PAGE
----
1. Ask for proof of funds: A serious Acquirer will be typically solvent, financially sound, and well capitalized. However, a cautious Seller must ascertain whether the Acquirer also possesses enough liquidity to finance the transaction. Any M&A negotiation involves constant middle-men/business-intermediaries activity. They are the ones to sustain communication channels vital to the transaction, such as procurement of qualifying prospects, conclusion of confidentiality agreements, business detail valuation via literature or prospectuses, further communication and information exchange, followed by a preliminary agreement and finalization of contractual elements etc. While the cost for the Acquirer there might prove minimal, the time and effort a Seller invests is not recoverable should the acquisition not go through. A Seller is best advised to evaluate the financial durability and security of the acquiring entity.
  2. Do not disclose documents right away: A Seller should ascertain that Acquirers are not of the variety that exit negotiations pursuant to the transaction midway. Uncertain Acquirers cost eager sellers time and morale. Conversely, any such disclosure should not affect the standing rights or entitlements of the Seller’s employees and clients.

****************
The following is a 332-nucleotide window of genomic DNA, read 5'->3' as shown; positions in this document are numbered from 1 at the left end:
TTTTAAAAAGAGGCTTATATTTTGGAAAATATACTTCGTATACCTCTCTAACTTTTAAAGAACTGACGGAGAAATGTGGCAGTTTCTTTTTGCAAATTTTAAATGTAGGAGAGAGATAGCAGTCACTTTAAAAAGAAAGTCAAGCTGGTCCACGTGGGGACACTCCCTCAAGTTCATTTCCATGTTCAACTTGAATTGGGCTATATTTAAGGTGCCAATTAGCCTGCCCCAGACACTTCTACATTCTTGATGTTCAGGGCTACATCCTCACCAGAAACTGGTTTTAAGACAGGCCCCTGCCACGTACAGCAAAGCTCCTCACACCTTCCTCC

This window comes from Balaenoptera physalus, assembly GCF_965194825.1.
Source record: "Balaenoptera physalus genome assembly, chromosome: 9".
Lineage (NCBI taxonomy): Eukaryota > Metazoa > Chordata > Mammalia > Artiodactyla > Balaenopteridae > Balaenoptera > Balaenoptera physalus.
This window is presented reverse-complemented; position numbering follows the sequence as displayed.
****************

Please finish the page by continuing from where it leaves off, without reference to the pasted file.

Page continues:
3. Increase the seller entity’s value: Having cultivated awareness of key priorities that potential Acquirers value, reciprocal internal adjustment on the part of the Seller is crucial. Streamlining of the Seller’s services and adjudicating as to which of the Seller’s own products are likely to dissuade potential Acquirers or derail potential acquisition is material.
  4. Quitting while you’re ahead: Sellers should never discount the value of bowing out on a high note. A successful well-established business is more appealing to ‘monied’ Acquirers as opposed to a Seller on the verge of liquidation or in the throes of a downturn. Prudent practice militates in favor of proactive marketing, and the stronger the Seller entity’s business position/proposition appears, the more it can dictate the pace and terms of the market and the negotiations themselves.